near money(redirected from Quasi-money)
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Related to Quasi-money: Dear money
Copyright © 2012, Campbell R. Harvey. All Rights Reserved.
A highly liquid asset that may easily be converted to cash. Examples include savings accounts, bonds (especially near their maturities), and money markets. Central banks and statisticians sometimes, but not always, use near money when computing the money supply. See also: M2.
Farlex Financial Dictionary. © 2012 Farlex, Inc. All Rights Reserved
Assets that can be converted quickly and easily into cash with virtually no loss in value. Examples of near money are savings account balances and Treasury bills.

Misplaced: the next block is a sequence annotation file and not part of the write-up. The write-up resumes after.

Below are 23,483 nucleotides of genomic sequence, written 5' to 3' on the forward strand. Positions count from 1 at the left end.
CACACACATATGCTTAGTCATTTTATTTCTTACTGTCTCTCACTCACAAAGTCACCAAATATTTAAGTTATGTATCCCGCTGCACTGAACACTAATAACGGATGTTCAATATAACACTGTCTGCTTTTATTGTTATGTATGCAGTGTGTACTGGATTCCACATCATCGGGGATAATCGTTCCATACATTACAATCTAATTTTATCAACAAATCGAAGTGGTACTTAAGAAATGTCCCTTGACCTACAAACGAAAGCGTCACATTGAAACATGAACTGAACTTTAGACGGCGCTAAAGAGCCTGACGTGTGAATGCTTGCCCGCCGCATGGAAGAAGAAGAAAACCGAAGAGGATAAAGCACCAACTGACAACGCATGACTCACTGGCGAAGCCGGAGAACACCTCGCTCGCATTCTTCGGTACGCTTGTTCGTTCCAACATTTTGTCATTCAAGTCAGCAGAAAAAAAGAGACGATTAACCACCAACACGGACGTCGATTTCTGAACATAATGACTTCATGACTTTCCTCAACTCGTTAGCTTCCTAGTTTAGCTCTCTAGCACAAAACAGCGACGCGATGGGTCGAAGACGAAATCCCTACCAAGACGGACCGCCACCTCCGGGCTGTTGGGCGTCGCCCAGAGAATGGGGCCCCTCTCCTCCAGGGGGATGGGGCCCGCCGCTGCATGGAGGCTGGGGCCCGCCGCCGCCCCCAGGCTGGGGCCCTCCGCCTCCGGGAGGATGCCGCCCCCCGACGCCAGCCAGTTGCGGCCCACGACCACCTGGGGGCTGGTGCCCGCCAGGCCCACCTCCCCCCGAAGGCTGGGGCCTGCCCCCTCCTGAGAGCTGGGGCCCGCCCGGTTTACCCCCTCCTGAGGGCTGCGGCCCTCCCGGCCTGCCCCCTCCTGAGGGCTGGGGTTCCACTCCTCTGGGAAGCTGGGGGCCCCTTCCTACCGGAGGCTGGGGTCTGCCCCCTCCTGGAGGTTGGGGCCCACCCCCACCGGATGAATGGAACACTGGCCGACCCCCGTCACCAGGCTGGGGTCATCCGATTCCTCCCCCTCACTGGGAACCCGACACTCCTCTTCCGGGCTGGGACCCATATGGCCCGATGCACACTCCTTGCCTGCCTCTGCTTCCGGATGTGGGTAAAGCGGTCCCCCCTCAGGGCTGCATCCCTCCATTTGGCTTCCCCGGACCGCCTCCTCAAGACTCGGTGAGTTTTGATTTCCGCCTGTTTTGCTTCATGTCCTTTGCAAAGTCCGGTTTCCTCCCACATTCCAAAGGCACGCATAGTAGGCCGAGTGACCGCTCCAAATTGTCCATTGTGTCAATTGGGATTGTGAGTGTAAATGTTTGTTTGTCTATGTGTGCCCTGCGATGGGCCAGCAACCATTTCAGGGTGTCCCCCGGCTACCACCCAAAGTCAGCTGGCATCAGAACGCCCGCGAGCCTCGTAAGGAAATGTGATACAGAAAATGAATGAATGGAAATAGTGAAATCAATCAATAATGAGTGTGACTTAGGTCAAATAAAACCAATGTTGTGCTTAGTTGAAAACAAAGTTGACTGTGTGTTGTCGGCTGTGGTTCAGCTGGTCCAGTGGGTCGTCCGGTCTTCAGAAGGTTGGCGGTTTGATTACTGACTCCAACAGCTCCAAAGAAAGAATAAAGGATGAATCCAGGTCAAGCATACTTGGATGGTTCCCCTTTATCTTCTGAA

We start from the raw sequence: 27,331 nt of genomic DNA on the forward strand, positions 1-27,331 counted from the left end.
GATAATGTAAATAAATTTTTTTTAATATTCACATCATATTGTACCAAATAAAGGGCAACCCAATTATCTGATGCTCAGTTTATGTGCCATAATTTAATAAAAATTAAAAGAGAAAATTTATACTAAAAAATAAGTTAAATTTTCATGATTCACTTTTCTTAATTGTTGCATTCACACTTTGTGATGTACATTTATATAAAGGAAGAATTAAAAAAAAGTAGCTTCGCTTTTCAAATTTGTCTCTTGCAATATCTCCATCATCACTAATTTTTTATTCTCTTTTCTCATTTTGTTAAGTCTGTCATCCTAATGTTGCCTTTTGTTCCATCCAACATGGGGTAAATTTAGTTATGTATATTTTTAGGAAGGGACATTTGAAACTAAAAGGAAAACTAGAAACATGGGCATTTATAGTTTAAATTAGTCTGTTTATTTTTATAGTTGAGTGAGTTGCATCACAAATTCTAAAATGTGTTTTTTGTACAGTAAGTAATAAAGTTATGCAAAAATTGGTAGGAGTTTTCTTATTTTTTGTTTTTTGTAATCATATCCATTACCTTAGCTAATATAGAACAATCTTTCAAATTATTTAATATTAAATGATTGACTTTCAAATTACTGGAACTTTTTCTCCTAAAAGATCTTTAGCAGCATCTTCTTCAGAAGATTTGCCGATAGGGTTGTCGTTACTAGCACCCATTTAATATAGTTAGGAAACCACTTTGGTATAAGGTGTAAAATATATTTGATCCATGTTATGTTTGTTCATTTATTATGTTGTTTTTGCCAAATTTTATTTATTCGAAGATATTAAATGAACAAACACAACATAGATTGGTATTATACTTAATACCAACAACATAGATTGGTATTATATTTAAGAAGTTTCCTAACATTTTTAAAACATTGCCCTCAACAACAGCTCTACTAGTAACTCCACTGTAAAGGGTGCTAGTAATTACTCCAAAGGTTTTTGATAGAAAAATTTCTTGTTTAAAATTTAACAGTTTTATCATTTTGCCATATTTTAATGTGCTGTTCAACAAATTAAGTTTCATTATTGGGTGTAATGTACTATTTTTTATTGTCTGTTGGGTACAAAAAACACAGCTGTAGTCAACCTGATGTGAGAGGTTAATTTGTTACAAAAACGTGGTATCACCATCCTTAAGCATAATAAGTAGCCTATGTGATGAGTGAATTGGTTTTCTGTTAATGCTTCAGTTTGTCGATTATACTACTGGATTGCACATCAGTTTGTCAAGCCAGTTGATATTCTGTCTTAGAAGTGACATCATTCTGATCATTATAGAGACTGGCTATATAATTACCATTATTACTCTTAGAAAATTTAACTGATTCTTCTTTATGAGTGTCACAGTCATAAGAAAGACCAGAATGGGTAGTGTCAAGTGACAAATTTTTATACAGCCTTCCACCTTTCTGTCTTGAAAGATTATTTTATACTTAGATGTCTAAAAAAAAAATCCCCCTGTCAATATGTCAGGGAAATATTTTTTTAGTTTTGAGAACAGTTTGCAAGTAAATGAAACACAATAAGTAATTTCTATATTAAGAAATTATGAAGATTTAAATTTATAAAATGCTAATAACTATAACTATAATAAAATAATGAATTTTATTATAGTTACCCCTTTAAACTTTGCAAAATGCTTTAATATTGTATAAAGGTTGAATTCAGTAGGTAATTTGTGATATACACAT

Wall Street Words: An A to Z Guide to Investment Terms for Today's Investor by David L. Scott. Copyright © 2003 by Houghton Mifflin Company. Published by Houghton Mifflin Company. All rights reserved. All rights reserved.
near moneyany easily saleable (liquid) ASSET that performs the function of MONEY as a STORE OF VALUE but not that of a universally acceptable MEDIUM OF EXCHANGE. CURRENCY (notes and coins) serves as a store of value and, being the most liquid of all assets, is universally accepted as a means of PAYMENT. However, building society deposits, National Savings deposits and Treasury bills are, respectively, less and less readily acceptable in their present form for making payments, and thus function as ‘near money’. See MONEY-SUPPLY DEFINITIONS.
Collins Dictionary of Economics, 4th ed. © C. Pass, B. Lowes, L. Davies 2005